Houla Massacre Heightens Danger of Intervention & Derailing of the Syrian Revolution

On May 25, 108Syrian civilians were murdered in the Houla area of towns and villages, including 34 women and 49 children. Some were killed by artillery shells, some at close hand by guns or knives.

Not surprisingly, the regime and the opposition blamed each other. It’s most likely that responsibility for the carnage lies with President Bashar al-Assad’s security forces and his sectarian Shabiha armed gangs. True, it is certainly not beyond the power or immorality of imperialism to have orchestrated the massacre through local agents. But no one except the most benighted sycophants of the pseudo-anti-imperialist Assad can deny the thousands of murders that had already been committed by the regime before the Houla massacre.
Naturally, imperialist governments, institutions, and media used the massacre to demand tougher sanctions and greater arming of the opposition, and to step up threats of direct military intervention. On May 29, new French President François Hollande said on France 2 television, “I want what happened in Libya to be perceived as proof that foreign intervention is possible in Syria. Homs today is Benghazi yesterday.” Several Western countries expelled Syrian diplomats in the following days.
It is still not clear if Houla will be the turning point for what has been up to now a Western approach longer on rhetoric than action against Assad. After all, Assad, for all his crimes, was a useful tool for Washington, from its acquiescence to Israel’s conquests (even of Syria’s own territory), to its collaboration in war against Saddam Hussein, as well as cooperation in the “rendition” and torture policies of the “war on terror.”
What’s more, the geography, demographics, and infrastructure of the country would make direct intervention far more difficult than the relative walkover in Libya. As a result, to this point the U.S. has relied primarily on arms and soldiers funneled by Saudi Arabia and Qatar into the country, and on special operations forces of as yet unconfirmed Western origin.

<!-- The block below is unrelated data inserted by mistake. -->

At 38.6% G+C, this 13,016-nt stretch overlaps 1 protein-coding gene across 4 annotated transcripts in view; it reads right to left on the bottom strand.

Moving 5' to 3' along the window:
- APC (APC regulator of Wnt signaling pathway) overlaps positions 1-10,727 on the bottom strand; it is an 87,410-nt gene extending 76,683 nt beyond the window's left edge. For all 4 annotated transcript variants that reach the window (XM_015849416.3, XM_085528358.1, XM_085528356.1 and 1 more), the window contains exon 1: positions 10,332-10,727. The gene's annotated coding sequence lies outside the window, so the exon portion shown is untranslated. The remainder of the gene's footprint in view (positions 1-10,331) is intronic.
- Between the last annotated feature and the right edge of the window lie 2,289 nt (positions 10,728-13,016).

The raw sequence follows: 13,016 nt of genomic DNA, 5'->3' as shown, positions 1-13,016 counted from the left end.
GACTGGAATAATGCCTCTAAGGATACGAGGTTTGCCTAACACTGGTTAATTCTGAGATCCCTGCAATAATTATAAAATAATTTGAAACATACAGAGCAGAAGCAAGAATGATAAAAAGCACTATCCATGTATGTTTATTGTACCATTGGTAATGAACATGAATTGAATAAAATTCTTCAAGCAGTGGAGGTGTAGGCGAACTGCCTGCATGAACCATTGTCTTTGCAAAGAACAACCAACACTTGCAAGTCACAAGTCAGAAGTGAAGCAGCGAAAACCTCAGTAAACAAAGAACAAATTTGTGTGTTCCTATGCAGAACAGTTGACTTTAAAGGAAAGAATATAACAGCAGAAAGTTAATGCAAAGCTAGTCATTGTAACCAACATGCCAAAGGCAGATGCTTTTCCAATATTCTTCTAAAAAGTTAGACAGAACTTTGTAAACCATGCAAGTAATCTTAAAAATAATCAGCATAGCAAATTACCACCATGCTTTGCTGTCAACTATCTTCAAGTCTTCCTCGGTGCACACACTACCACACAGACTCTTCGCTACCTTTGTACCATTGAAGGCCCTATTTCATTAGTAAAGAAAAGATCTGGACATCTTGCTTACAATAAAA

Even after Houla, The New York Times on May 30 reported that “Obama now shows no signs of intervening with force, an option his White House sees leading only to ‘greater chaos, greater carnage.’… If the president considered Libya a model of humanitarian intervention, Syria increasingly looks like Mr. Obama’s Bosnia.” But that is hardly a reassuring parallel if one remembers how in the end his fellow Democrat Bill Clinton was more than happy to launch a murderous bombing campaign in the former Yugoslavia, using a similarly fraudulent humanitarian rationale.

Despite their armed intervention into the former Yugoslavia, Clinton and U.S. imperialism never intended to give real support to the struggle of the Bosnians, Kosovars, and other oppressed nationalities for self-determination. In Yugoslavia and in Syria today — indeed, throughout U.S. imperialism’s history — the right of oppressed people for freedom and self-determination has never been on the agenda.

In any case, Washington will no doubt find more ways, however indirect, to intervene in what U.S. Ambassador to the UN Susan Rice declared after Houla would most likely “develop into a regional sectarian war … a proxy conflict with arms flowing in from all sides.”